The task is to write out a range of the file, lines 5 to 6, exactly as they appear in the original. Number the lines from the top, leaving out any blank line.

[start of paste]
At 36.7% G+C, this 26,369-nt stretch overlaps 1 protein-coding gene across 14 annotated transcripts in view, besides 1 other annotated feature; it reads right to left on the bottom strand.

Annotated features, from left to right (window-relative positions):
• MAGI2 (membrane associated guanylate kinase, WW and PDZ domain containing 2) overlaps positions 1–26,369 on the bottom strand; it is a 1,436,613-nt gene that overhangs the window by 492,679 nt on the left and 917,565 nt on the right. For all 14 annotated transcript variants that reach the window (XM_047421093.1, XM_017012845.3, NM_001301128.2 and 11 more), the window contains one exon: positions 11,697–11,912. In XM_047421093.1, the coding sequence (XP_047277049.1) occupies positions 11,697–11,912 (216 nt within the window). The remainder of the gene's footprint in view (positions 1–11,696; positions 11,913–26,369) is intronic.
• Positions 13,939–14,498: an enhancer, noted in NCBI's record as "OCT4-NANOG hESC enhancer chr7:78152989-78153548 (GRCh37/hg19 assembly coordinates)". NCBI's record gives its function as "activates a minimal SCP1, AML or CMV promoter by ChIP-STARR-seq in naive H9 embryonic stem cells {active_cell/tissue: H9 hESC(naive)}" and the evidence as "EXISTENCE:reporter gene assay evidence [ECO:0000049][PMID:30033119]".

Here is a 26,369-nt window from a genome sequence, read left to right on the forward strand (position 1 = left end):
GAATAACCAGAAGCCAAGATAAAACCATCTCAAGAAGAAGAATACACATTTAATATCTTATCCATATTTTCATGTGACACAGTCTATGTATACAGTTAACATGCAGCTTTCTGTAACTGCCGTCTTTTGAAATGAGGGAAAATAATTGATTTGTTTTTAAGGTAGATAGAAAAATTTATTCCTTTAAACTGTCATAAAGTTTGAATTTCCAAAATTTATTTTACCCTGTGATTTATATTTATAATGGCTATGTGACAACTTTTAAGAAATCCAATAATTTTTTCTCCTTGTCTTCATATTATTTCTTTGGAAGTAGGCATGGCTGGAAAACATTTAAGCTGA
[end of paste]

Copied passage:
Here is a 26,369-nt window from a genome sequence, read left to right on the forward strand (position 1 = left end):
GAATAACCAGAAGCCAAGATAAAACCATCTCAAGAAGAAGAATACACATTTAATATCTTATCCATATTTTCATGTGACACAGTCTATGTATACAGTTAACATGCAGCTTTCTGTAACTGCCGTCTTTTGAAATGAGGGAAAATAATTGATTTGTTTTTAAGGTAGATAGAAAAATTTATTCCTTTAAACTGTCATAAAGTTTGAATTTCCAAAATTTATTTTACCCTGTGATTTATATTTATAATGGCTATGTGACAACTTTTAAGAAATCCAATAATTTTTTCTCCTTGTCTTCATATTATTTCTTTGGAAGTAGGCATGGCTGGAAAACATTTAAGCTGA